Quoteie asks: How do you make a good fight scene so readers can understand clearly of what's happening?
Three vital things keep your fight scenes interesting and fun.
A major mistake is to write too much description. You may think you're describing the action in awesome detail, but too much detail slows everything down. Here's an example:
The man jumped out of the bushes, brandishing a hunting knife with a serrated edge in his right hand. Jane's instincts kicked in, and she whirled around, kicking her left foot out, and knocking the knife out of his grasp.
Some of the details we can do without, unless they are relevant to the plot. Nobody cares which hand he's holding the knife with, nor do we care which foot she kicked with. We don't even need to know the knife was serrated unless it's a clue to something else. Actually, even then, the knife's serrated edge should be mentioned after the fight, when looking for clues. Here's an abbreviated version of this scene:
The man jumped out of the bushes, pointing a knife at her. Jane whirled around, all instinct, and kicked the knife out of his grasp.
We've said the same thing with fewer words, and now we can get on with the next piece of action. Quick pacing is crucial to a good fight scene. Never bog down a reader with too much description.
Don't insert a pointless fight. Action scenes should move the plot forward. There needs to be a reason for the fight, or else the reader is going to think, "Why is this here?" The reason could be to reveal personality, introduce characters, resolve a conflict, or numerous other purposes. So long as the reader gleans information from this fight, it serves a purpose.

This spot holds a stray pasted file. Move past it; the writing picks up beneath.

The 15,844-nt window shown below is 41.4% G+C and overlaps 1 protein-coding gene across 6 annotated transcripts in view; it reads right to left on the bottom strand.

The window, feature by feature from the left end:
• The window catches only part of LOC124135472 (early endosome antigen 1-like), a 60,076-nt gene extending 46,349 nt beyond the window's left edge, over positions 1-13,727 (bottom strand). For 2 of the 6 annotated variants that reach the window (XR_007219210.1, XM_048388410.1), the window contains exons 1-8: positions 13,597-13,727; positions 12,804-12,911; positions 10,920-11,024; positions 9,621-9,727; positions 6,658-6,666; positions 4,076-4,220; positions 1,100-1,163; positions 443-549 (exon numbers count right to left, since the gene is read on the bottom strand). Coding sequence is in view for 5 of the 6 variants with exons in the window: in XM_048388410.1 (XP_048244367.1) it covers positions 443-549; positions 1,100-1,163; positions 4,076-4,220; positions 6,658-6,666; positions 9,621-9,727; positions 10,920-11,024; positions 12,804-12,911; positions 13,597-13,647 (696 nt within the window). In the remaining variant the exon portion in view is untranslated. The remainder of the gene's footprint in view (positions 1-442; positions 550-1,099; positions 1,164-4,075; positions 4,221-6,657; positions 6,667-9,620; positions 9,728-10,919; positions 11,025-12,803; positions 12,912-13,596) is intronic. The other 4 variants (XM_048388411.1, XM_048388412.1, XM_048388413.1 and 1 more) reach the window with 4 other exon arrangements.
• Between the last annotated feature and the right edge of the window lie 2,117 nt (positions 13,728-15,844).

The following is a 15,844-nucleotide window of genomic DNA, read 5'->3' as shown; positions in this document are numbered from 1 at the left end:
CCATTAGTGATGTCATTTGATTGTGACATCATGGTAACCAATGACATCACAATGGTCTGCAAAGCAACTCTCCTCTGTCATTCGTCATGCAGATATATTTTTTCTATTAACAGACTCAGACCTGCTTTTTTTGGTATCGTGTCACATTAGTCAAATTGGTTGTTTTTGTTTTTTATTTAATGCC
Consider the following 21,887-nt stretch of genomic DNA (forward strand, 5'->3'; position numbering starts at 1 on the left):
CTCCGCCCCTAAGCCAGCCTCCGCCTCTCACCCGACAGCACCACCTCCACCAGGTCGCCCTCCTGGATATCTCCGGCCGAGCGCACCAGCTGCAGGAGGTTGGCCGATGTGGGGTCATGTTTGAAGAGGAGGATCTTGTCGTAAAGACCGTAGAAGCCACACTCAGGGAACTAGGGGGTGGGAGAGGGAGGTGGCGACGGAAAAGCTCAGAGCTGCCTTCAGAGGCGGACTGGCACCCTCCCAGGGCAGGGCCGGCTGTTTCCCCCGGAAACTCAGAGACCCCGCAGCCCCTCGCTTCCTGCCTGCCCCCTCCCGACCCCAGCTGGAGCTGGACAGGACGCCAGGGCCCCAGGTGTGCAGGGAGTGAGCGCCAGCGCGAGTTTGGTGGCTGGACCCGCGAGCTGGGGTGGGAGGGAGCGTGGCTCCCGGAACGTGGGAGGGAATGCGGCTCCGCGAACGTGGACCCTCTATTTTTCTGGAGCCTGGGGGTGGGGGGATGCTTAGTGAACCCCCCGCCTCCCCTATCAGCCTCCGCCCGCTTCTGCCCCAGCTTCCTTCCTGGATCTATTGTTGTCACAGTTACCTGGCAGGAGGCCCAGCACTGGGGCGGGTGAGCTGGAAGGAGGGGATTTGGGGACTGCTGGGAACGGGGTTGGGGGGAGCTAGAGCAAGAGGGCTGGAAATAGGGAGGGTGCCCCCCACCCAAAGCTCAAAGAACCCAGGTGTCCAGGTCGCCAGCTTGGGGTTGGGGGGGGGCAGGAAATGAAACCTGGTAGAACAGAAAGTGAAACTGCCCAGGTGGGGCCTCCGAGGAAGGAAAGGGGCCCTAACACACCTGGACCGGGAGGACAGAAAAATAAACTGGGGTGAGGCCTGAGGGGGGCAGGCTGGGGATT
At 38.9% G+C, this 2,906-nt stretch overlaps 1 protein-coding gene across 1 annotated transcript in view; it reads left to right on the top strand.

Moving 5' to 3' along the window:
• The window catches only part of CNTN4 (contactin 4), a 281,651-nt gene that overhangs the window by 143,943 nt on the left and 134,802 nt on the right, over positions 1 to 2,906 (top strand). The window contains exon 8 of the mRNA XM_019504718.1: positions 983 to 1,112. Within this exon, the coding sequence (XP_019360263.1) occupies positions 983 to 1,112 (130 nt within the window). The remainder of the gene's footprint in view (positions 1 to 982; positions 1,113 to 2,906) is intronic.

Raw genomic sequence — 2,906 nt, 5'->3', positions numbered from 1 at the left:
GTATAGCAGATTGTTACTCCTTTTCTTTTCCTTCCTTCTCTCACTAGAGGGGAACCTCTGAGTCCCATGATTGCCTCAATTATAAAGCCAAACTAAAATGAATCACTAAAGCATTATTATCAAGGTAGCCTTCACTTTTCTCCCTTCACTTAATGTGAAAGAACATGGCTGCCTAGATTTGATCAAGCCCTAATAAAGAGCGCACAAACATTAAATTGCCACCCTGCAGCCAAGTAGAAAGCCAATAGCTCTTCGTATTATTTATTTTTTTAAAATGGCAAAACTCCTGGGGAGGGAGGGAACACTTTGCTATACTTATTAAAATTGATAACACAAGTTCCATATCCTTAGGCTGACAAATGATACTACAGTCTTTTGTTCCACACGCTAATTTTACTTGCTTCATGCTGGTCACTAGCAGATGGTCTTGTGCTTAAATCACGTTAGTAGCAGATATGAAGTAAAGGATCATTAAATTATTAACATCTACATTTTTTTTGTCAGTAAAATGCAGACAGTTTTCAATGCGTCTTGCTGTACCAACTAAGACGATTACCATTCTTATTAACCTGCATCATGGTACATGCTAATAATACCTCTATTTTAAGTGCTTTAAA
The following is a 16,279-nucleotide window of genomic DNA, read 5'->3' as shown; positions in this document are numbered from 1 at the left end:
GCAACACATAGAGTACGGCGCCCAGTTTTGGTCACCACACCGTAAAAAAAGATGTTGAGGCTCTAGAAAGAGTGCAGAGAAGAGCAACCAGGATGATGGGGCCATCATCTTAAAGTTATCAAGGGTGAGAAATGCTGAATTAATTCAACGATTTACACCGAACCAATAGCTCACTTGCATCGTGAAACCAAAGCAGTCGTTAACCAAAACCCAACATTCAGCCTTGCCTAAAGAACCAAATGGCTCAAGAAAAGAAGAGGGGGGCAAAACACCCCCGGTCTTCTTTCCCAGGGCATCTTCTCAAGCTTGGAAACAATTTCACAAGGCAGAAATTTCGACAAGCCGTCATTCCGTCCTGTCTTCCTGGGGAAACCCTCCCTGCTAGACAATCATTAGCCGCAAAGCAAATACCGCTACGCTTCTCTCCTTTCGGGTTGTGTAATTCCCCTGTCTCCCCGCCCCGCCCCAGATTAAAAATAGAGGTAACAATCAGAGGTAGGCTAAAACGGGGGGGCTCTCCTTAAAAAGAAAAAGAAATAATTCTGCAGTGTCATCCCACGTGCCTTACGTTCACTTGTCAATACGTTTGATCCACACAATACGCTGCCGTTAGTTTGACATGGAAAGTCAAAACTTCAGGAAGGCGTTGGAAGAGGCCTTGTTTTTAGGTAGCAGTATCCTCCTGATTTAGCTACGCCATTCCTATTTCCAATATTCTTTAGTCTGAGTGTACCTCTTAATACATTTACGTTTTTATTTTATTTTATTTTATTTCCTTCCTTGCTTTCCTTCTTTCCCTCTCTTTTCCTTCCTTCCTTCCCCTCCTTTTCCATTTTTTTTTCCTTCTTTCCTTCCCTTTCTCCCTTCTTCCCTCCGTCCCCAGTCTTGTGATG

Don't follow the same action sequence more than once. Even deja-vu scenes should be handled differently so it doesn't feel like we're reading the same thing over again. By keeping each fight fresh and different, the reader won't lose interest.
To get back to the original question, which is making the reader understand clearly what's going on, I have this to say: Don't underestimate the reader's imagination. Given a few key details, the human brain has an incredible aptitude for filling in the blanks. The important thing to remember is the reader needs to understand the plot, not the exact way a fight happened in the writer's imagination. It's a bit arrogant to want readers to imagine things exactly as you did. No two people experience the same thing alike. Ask any crime scene investigator. The point of your writing is to entertain, so if you imagined Jane kicking with her left foot while the reader imagined the right, does it matter? Not at all. So don't worry about trying to transplant a scene exactly from your brain to someone else's. Just make sure the key details are there to support the forward movement of your story.
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